92 million user accounts at risk after genealogy and DNA-testing site MyHeritage is hacked
MyHeritage -- a website that helps people research their family tree and also offers a DNA testing service -- has suffered a "cybersecurity incident". A file containing the usernames and hashed passwords of more than 92 million users was discovered on an external server by a security researcher.
The file was found to be genuine and MyHeritage is now undertaking an investigation to determine what happened. The security breach affects all users who signed up to the site up to October 26, 2017. The company says that it is taking steps to inform the relevant authorities in line with GDPR.
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It seems that MyHeritage fell victim to a hack attack in late October last year, and it was at this point that the details of 92,283,889 users appear to have been stolen. The company says that there is no indication that the data has been used and it stresses: "MyHeritage does not store user passwords, but rather a one-way hash of each password, in which the hash key differs for each customer. This means that anyone gaining access to the hashed passwords does not have the actual passwords."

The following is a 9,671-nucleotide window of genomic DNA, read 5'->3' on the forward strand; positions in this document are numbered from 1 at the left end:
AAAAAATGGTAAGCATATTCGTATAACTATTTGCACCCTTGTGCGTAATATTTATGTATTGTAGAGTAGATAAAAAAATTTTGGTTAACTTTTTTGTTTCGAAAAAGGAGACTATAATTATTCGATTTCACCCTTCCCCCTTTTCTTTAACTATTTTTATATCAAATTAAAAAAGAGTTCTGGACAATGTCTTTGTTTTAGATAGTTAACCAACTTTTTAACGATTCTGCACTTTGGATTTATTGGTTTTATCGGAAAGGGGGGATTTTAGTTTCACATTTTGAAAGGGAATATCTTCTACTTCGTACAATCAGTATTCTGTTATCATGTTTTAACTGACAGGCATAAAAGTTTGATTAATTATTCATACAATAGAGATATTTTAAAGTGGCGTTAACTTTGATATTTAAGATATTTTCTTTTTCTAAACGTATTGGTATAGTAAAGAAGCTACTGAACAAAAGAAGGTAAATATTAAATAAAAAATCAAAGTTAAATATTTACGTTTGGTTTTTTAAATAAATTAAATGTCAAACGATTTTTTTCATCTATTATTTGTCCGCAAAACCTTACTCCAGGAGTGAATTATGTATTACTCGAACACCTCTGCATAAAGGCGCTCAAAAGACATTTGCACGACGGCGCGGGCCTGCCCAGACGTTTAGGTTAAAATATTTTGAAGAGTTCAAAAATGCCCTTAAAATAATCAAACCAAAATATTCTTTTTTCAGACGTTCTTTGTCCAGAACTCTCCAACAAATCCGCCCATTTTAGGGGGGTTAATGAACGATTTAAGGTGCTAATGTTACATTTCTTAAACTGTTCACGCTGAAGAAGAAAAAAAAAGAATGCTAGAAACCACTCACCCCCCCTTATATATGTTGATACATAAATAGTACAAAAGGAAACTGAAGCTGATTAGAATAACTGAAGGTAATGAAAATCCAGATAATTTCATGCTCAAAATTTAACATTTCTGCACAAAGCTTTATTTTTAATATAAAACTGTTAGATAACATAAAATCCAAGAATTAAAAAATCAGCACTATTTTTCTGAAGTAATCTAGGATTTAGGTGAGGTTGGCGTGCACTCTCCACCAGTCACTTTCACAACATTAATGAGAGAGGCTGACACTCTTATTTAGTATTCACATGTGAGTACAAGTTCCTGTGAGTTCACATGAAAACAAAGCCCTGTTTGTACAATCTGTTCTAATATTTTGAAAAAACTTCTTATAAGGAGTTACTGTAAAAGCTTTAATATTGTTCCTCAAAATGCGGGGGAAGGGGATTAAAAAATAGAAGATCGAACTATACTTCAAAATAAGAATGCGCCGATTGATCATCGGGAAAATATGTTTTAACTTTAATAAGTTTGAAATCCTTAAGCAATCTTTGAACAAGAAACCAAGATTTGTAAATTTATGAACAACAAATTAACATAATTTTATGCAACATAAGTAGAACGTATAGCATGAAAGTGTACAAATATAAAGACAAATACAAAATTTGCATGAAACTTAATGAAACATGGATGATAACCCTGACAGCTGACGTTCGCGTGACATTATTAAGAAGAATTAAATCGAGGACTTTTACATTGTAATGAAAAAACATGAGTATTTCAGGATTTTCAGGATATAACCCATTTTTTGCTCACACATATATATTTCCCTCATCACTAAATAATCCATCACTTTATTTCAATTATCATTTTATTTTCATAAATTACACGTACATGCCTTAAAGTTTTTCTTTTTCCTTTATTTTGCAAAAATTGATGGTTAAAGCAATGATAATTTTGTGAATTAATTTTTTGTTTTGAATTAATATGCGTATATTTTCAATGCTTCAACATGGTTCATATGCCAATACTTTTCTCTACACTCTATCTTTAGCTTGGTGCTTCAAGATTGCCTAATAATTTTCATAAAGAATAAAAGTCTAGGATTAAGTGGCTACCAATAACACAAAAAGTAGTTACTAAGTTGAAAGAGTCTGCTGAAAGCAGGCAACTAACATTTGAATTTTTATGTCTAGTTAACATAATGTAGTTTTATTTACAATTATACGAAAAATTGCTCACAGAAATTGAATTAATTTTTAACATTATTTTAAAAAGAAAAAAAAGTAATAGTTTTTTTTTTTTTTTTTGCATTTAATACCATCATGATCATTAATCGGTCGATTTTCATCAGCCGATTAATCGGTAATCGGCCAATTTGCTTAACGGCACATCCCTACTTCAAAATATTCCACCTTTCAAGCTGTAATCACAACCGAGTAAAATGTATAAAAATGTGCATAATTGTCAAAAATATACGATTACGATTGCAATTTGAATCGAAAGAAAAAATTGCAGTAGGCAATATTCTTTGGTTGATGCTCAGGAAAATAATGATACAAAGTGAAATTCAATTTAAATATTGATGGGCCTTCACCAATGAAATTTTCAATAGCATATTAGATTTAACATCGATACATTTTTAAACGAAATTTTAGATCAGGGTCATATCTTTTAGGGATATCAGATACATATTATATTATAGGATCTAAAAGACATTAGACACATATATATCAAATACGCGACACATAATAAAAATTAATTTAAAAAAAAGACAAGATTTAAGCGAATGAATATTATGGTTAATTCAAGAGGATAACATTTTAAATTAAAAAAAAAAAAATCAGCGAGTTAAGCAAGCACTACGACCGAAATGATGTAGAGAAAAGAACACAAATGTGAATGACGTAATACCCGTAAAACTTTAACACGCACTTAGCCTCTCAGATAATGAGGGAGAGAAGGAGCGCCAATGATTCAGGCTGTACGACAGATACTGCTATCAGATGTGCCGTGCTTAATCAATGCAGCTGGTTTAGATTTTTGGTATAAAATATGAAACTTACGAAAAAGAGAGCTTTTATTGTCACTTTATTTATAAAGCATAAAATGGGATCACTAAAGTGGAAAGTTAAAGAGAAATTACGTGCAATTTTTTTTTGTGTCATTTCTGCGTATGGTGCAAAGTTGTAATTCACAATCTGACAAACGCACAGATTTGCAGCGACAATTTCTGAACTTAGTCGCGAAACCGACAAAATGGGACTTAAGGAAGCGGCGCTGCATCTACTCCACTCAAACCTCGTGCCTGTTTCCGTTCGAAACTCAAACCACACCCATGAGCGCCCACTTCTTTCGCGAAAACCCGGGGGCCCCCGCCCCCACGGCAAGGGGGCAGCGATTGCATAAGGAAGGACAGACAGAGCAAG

In a statement about the incident, MyHeritage says:
The security researcher reported that no other data related to MyHeritage was found on the private server. There has been no evidence that the data in the file was ever used by the perpetrators. Since Oct 26, 2017 (the date of the breach) and the present we have not seen any activity indicating that any MyHeritage accounts had been compromised.
We believe the intrusion is limited to the user email addresses. We have no reason to believe that any other MyHeritage systems were compromised. As an example, credit card information is not stored on MyHeritage to begin with, but only on trusted third-party billing providers (e.g. BlueSnap, PayPal) utilized by MyHeritage. Other types of sensitive data such as family trees and DNA data are stored by MyHeritage on segregated systems, separate from those that store the email addresses, and they include added layers of security. We have no reason to believe those systems have been compromised.
The company has set up what it refers to as an "Information Security Incident Response Team" in order to investigate the incident, and says that it is trying to determine the scope of the incident and find out how to prevent it happening again. A round-the-clock support team has been set up (contactable at firstname.lastname@example.org or by phone via the toll-free number (USA) +1 888 672 2875).
Users are advised to change their current passwords as a precautionary measure, and MyHeritage says that it is now expediting its work on two-factor authentication.